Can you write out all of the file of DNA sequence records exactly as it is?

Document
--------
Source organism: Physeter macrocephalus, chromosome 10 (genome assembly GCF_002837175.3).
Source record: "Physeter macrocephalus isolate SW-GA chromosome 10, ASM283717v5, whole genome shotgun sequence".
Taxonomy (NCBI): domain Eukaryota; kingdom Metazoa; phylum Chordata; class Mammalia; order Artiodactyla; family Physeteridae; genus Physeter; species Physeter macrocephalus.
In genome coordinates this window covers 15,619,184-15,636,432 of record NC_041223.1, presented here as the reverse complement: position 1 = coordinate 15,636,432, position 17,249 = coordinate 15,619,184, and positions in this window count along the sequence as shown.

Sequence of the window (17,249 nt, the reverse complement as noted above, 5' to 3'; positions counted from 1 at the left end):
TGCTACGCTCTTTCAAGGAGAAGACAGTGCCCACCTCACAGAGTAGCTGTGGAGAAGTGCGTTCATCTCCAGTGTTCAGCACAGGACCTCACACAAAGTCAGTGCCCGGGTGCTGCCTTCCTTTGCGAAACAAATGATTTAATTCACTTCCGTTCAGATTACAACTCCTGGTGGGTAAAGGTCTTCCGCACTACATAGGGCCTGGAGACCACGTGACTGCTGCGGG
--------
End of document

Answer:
Source organism: Physeter macrocephalus, chromosome 10 (genome assembly GCF_002837175.3).
Source record: "Physeter macrocephalus isolate SW-GA chromosome 10, ASM283717v5, whole genome shotgun sequence".
Taxonomy (NCBI): domain Eukaryota; kingdom Metazoa; phylum Chordata; class Mammalia; order Artiodactyla; family Physeteridae; genus Physeter; species Physeter macrocephalus.
In genome coordinates this window covers 15,619,184-15,636,432 of record NC_041223.1, presented here as the reverse complement: position 1 = coordinate 15,636,432, position 17,249 = coordinate 15,619,184, and positions in this window count along the sequence as shown.

Sequence of the window (17,249 nt, the reverse complement as noted above, 5' to 3'; positions counted from 1 at the left end):
TGCTACGCTCTTTCAAGGAGAAGACAGTGCCCACCTCACAGAGTAGCTGTGGAGAAGTGCGTTCATCTCCAGTGTTCAGCACAGGACCTCACACAAAGTCAGTGCCCGGGTGCTGCCTTCCTTTGCGAAACAAATGATTTAATTCACTTCCGTTCAGATTACAACTCCTGGTGGGTAAAGGTCTTCCGCACTACATAGGGCCTGGAGACCACGTGACTGCTGCGGG